Three stool samples for ova and parasites after concentration techniques.

M = male; F = female; ND = no data; MBZ = mebendazole.

Discussion

This study assesses the use of combination treatment in the management of refractory giardiasis but has some limitations because of the number of cases and the long study period, which led to changes in treatment strategies over time, resulting in a heterogeneous group (choice of combination treatments was based on availability of drugs at the moment of diagnosis).

In persistent diarrhea caused by giardiasis, symptom persistence after treatment may reflect conditions other than drug failure, such as secondary lactose intolerance. Re-infection should be considered in patients responding to the original agent. Therefore, to consider treatment failure, documentation of persistent infection in stool samples is mandatory when patients present with recurrent symptoms. Resistance to metronidazole, quinacrine, albendazole, and furazolidone has been induced in vitro; however, correlation between in vitro sensitivity and clinical outcomes is not consistent.2 Immunosupression, both humoral and cellular, is a well-known cause of treatment failure and should be detected and specific treatment strategies adopted.

In our series (Table 1), treatment failure was documented by parasitological methods in all patients. No sensitivity/resistance in vitro tests were performed. Study of close contacts in this cohort was not considered strictly necessary because of the low prevalence of this infection in Spain. Nevertheless, giardiasis is endemic in Spain where it is not a reportable illness, and then re-infection would be a rare cause of treatment failure in our environment. Two patients had selective IgA deficiency and were subsequently treated with immunoglobulin A. In case of recurrent giardiasis, it is important to evaluate for IgA immunodeficiency and consider IgA replacement together with combined antigiardial-drugs to clear the parasites, but serious and potentially fatal side effects of intravenous immunoglobulin include anaphylactic reactions, aseptic meningitis, acute renal failure, and thrombotic complications. Clinicians should pay close attention to patient selection and consider the potential risk/benefit ratio versus anti-giardial-drugs alone.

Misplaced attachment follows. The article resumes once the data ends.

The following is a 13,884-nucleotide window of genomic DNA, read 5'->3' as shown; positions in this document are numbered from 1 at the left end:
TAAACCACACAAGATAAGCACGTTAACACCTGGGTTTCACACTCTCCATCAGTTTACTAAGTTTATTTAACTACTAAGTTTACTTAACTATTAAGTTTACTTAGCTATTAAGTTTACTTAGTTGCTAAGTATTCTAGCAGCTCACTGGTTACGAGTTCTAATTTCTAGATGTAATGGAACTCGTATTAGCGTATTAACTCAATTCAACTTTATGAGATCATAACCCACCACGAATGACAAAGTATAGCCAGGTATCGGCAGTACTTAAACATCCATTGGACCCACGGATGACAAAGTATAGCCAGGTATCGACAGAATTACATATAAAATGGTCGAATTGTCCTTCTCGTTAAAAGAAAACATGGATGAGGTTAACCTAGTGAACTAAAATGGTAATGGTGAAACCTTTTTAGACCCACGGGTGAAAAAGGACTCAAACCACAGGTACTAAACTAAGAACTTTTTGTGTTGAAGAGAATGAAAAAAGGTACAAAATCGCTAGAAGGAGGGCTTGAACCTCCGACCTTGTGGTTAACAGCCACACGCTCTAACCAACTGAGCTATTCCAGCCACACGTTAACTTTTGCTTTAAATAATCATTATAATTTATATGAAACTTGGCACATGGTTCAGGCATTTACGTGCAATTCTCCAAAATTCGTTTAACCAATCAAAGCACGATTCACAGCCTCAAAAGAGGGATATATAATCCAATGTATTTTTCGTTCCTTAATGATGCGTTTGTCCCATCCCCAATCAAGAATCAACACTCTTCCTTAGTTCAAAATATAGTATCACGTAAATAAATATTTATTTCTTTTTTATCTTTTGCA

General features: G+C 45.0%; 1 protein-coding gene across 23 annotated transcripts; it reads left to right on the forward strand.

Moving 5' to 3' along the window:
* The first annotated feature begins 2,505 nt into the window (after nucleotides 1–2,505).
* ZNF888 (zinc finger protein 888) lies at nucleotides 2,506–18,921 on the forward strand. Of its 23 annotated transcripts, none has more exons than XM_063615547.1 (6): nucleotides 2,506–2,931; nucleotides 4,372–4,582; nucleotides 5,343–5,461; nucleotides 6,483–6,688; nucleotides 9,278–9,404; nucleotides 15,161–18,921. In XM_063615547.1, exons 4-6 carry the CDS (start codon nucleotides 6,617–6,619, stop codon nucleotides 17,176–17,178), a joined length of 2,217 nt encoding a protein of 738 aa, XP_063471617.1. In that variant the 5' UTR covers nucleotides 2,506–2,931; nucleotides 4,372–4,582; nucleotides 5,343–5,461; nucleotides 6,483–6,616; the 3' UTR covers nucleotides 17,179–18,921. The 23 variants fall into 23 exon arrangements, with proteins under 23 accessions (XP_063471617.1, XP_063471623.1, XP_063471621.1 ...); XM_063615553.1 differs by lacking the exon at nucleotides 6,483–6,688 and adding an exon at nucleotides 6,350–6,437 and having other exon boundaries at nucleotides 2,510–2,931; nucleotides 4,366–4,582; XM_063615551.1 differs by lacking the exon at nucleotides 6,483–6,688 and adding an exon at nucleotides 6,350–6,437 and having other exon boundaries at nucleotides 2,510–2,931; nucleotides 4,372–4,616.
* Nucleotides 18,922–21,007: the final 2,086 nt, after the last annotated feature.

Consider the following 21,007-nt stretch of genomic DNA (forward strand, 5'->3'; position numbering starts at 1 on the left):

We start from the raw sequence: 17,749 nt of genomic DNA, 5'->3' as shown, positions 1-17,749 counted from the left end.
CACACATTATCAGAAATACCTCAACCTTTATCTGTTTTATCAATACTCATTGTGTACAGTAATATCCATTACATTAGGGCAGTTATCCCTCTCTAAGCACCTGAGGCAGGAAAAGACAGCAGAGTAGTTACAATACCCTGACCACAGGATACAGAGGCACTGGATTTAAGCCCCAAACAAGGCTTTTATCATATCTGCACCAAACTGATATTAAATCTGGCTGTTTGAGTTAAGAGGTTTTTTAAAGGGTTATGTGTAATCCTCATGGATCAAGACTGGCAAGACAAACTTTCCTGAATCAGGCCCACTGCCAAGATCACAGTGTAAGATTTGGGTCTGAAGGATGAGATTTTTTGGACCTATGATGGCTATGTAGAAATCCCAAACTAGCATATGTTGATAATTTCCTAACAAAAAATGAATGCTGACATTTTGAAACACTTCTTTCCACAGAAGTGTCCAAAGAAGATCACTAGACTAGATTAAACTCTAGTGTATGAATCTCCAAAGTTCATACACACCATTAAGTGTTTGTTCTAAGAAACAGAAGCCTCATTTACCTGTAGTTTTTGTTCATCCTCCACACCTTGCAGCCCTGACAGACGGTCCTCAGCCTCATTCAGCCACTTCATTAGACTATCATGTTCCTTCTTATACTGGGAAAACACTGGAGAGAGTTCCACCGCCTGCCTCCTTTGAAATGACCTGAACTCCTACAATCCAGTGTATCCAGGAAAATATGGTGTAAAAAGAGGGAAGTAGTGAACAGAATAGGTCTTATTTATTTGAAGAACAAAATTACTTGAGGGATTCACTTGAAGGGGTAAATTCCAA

Nitroimidazoles are the mainstay of therapy and the low failure rates of these drugs in our cohort (5.8%) reflect the efficacy of this class of drugs. Historically, failures have been treated with longer courses/higher doses of the original agent with the risk of increased toxicity or with other drugs. One of the newest drugs, nitazoxanide, has showed efficacy in the treatment of intestinal giardiasis in immunocompetent children and adults, and is generally well tolerated and can be used in cases refractory to metronidazole treatment. In vitro, the active metabolite, tizoxanide, is eight times more active than metronidazole against susceptible strains and twice as active against resistant isolates. These conditions have resulted in the inclusion of the drug by the Food and Drug Administration as one of the first line treatments for giardiasis.

Unfortunately, in many countries like Spain it is only available through compassionate drug use protocols. However, older drugs in combination may have a role in the management of treatment failures, but reports on this treatment approach are scarce. In 2001, Nash and others8 reported a series of 6 patients, including both immunocompetent and immnunocompromised individuals, with giardiasis refractory to multiple courses of standard drugs. A combination regimen of metronidazole/tinidazole and quinacrine for a minimum of 2 weeks resulted in clinical and parasitological cure in 5 patients and temporal eradication in the sixth patient. The latter was finally cured with another combination regimen, consisting of bacitracin and paromomycin. Important side effects such as hepatotoxicity, seizures, and transient psychoses were observed in 2 patients and were probably related to quinacrine toxicity. Two previous case reports9,10 documented cases of refractory giardiasis, which were cured after a well tolerated combined approach including metronidazole and quinacrine administered during at least 2 weeks. Another series published in 199511 reported on the outcome of 20 patients with giardiasis in whom metronidazole treatment had failed. The patients were randomized into two groups and were treated either with oral albendazole or with albendazole plus metronidazole for 7 days. The patients receiving dual therapy had a better outcome than those treated with albendazole alone. A recent observational study during an outbreak of giardiasis in Norway12 included 38 adult patients with metronidazole-refractory giardiasis who were treated with sequential treatments. All patients received albendazole plus metronidazole and this combination was effective in 30 cases. Those who failed were then treated with paromomycin alone, which was effective in 3 patients, and those who failed following paromomycin received quinacrine in combination with metronidazole, which was effective in another 3 patients.